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These are the stories that defined the past week at our European partner site, ScienceBlogs.de:

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Not surprisingly, the 2008 European Football Championship is still topic number one in Europe. The ScienceBloggers are always on the lookout for new scientific studies about soccer. For instance, Frank Abel writes about finding that the temperature has a decisive influence on who will win a game. This is the result of an analysis of external factors such as wind, rain and temperatures. He writes, “the German national team needs to play around 73 Fahrenheit and weak winds for the best winning chances.”

LHC Not To Cause Apocalypse
A new report from CERN now confirms what Sciencebloggers as Ludmila Carone (here and here) and Ali Arbia (here and here) wrote long before: It is highly unlikely that the Large Hadron Collider (LHC) will potentially generate stable black holes or trigger the end of the world The LHC in Geneva, Switzerland, will start working in September.

Bodybuilding by Placebo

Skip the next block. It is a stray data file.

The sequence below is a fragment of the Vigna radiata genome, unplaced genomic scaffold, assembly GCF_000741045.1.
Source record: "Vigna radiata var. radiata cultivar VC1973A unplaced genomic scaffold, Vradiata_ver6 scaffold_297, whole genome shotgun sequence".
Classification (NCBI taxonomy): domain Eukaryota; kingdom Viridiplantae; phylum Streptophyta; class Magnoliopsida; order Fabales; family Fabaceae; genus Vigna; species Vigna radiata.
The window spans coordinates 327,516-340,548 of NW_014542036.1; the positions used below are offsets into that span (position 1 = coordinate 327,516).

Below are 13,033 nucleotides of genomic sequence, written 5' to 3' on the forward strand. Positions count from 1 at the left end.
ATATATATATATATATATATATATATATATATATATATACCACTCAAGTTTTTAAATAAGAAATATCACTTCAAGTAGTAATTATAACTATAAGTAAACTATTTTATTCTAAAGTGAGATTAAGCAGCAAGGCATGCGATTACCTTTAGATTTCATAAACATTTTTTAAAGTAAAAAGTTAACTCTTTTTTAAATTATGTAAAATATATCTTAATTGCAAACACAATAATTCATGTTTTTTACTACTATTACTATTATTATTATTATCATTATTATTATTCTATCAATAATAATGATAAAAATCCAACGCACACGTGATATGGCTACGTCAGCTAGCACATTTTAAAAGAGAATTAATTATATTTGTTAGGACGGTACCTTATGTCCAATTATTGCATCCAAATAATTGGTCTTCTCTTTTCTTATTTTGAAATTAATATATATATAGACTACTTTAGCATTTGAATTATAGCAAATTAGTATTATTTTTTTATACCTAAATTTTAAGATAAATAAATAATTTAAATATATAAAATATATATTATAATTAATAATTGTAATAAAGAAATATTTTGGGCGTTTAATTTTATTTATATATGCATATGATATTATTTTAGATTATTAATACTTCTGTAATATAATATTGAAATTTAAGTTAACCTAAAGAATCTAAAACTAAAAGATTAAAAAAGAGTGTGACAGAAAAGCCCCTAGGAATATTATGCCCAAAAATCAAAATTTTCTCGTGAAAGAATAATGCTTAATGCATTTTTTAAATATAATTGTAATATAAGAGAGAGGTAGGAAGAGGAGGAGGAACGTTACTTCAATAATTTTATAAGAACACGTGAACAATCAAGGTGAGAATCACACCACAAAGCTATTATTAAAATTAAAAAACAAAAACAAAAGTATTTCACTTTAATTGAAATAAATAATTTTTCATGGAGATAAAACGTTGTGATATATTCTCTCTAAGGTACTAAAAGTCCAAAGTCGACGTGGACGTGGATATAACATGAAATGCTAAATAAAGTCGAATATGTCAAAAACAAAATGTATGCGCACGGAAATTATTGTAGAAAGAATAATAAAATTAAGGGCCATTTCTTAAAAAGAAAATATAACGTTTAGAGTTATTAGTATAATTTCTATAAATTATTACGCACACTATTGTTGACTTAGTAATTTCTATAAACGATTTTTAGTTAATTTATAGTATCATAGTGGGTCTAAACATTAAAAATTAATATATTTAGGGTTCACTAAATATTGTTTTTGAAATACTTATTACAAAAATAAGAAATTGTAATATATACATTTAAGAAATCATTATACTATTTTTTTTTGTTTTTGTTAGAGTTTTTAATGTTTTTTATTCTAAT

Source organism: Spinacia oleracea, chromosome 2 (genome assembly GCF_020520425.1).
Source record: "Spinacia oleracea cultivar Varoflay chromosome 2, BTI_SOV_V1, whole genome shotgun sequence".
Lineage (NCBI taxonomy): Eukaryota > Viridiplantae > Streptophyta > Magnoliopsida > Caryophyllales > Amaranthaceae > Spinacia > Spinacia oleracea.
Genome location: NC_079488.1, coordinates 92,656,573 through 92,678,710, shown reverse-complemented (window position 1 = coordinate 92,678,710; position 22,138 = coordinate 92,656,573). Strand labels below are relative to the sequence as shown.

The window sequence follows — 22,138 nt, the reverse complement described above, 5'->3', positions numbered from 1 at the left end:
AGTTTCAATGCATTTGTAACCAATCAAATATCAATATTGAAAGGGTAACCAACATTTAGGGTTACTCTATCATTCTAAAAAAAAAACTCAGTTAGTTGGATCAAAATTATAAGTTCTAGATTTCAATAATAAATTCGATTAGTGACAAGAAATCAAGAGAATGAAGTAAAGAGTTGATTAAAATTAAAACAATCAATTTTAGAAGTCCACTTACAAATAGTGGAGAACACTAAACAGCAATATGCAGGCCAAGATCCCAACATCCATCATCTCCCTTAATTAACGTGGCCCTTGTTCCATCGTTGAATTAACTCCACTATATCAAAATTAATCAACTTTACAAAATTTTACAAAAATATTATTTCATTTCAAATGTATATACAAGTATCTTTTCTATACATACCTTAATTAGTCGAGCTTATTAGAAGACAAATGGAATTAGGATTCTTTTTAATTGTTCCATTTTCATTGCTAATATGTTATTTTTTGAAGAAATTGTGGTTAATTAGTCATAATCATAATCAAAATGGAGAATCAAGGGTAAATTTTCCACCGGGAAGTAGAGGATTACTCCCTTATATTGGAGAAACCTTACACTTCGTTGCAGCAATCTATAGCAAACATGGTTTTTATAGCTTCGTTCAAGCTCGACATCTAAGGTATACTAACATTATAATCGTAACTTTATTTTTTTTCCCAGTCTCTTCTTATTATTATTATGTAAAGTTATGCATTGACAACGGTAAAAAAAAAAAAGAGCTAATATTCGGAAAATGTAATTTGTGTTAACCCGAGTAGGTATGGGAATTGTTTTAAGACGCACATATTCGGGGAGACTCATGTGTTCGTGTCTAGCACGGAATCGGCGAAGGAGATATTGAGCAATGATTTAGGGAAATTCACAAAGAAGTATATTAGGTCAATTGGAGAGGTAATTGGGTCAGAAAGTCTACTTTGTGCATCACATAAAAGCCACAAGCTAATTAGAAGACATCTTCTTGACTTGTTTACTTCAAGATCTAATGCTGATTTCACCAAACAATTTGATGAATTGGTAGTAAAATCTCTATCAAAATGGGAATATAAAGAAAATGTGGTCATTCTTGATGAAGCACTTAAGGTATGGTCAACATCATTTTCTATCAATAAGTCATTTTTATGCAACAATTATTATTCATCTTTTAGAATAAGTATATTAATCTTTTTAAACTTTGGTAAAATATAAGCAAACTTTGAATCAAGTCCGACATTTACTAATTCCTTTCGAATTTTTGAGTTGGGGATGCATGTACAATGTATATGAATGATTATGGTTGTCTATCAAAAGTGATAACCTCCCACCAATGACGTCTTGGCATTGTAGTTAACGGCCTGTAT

In a recent study, one group of bodybuilders got injected the hormone HCH and another didn’t. Men who were firmly convinced of having received the doping agent although they only got placebos built more muscles, Peter Artmann writes.

Start of the Lindau Laureates Blog
From Sunday June 29th through Friday July 4th, 26 Nobel Laureates will meet 546 young researchers and discuss physics, life, the universe and more in Lindau, Germany. So this is not just a meeting of the Honourable, but a meeting for the future of physics. A special blog called Nobelpreistraegertreffen will be on site with reports, interviews, videos. Daily updates and insights into the debates will also be posted here at Page 3.14. Also keep your eyes peeled for short English-language video interviews with the Laureates, to be posted on the ScienceBlogs homepage.

Climate to Watch
Although sound is missing from this video, the message is quite clear, says climate expert Georg Hoffman. Take a look at the video, prepared by the Institut Pierre Simon Laplace.

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That’s all for now. Note that links in this article are to blog posts in German—but their authors are usually happy to respond to comments in English. Danke!

This newsletter is compiled by ScienceBlogs.de managing editor Beatrice Lugger.